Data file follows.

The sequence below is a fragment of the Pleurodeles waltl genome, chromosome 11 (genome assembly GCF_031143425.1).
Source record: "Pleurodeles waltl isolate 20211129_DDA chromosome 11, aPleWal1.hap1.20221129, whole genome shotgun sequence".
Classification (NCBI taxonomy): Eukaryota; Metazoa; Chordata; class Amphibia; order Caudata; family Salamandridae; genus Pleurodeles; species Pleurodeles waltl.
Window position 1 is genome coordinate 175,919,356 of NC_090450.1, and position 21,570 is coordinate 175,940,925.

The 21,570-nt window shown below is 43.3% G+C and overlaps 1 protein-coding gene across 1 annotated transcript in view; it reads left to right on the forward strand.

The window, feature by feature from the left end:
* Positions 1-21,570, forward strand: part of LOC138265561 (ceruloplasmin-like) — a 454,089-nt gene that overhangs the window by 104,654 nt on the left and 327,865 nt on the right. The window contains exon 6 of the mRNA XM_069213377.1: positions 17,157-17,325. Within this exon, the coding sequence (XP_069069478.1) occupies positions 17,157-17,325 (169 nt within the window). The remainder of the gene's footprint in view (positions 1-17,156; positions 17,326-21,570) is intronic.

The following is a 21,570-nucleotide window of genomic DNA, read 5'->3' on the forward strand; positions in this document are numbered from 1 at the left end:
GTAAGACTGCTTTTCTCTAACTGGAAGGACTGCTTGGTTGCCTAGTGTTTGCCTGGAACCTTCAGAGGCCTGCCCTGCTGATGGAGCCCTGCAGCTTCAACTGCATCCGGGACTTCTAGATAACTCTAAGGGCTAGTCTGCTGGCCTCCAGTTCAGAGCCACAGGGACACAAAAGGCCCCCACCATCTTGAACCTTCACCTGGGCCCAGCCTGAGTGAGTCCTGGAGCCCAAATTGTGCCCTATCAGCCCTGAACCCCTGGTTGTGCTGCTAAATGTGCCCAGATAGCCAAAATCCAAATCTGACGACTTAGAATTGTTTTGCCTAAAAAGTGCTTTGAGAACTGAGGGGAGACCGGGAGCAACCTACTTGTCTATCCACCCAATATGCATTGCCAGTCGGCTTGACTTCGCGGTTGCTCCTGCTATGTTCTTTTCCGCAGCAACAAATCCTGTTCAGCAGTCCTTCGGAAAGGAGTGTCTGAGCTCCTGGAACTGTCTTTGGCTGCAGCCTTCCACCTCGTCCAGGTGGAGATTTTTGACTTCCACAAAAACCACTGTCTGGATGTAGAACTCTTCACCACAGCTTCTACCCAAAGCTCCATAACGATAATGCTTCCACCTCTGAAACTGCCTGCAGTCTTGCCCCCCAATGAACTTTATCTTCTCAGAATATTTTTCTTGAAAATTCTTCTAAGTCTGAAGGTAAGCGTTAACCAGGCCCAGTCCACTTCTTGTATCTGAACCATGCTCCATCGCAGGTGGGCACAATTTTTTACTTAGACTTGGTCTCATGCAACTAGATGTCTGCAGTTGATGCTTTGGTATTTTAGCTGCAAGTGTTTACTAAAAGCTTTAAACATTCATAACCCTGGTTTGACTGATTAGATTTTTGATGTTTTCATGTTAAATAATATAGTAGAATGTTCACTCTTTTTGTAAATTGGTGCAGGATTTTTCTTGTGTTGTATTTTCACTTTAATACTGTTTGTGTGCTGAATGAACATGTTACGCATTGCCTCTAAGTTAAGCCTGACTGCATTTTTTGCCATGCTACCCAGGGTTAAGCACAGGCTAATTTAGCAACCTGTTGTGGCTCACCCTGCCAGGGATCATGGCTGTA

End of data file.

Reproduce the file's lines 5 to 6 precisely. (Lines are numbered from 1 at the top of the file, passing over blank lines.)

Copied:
The 21,570-nt window shown below is 43.3% G+C and overlaps 1 protein-coding gene across 1 annotated transcript in view; it reads left to right on the forward strand.

The window, feature by feature from the left end: